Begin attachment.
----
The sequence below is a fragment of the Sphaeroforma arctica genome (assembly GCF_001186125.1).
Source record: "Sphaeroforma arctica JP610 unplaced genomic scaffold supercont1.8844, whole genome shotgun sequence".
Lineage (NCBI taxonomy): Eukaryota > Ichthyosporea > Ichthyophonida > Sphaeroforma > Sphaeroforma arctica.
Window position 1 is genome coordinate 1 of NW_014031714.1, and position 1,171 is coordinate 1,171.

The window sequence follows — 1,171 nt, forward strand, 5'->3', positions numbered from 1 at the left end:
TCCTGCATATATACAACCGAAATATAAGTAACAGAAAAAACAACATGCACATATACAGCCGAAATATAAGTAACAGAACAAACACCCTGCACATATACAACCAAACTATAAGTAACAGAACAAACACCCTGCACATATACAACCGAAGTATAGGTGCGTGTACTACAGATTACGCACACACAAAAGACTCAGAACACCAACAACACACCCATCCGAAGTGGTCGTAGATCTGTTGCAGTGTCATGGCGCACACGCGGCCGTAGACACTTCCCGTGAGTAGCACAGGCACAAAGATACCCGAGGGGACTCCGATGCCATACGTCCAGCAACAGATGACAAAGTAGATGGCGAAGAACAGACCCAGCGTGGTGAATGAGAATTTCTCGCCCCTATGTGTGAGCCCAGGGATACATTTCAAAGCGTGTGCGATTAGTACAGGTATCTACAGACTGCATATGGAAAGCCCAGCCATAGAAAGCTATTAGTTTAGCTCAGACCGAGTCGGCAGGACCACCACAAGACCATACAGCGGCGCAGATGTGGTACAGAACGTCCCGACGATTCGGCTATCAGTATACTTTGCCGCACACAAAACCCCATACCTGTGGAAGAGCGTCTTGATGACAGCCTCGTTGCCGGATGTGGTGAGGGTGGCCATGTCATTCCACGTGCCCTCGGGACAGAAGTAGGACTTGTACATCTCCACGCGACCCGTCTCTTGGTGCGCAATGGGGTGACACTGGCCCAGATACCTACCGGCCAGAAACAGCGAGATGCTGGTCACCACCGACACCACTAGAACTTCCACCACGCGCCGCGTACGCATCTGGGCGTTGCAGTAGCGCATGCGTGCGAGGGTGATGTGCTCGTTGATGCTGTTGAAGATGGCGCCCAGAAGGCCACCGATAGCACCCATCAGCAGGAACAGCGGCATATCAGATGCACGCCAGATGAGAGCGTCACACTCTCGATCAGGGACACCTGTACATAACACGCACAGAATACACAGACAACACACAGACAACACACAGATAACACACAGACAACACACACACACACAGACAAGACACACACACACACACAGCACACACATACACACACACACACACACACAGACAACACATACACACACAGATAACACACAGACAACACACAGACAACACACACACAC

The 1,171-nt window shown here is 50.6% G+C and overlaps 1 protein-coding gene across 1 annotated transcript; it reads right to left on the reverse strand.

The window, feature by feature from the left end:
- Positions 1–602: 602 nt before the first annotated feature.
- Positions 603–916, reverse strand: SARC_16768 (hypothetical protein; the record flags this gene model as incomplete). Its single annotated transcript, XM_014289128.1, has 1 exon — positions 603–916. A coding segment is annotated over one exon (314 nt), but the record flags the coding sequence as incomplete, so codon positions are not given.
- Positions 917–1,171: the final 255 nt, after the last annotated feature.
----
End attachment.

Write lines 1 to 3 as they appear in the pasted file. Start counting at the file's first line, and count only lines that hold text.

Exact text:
The sequence below is a fragment of the Sphaeroforma arctica genome (assembly GCF_001186125.1).
Source record: "Sphaeroforma arctica JP610 unplaced genomic scaffold supercont1.8844, whole genome shotgun sequence".
Lineage (NCBI taxonomy): Eukaryota > Ichthyosporea > Ichthyophonida > Sphaeroforma > Sphaeroforma arctica.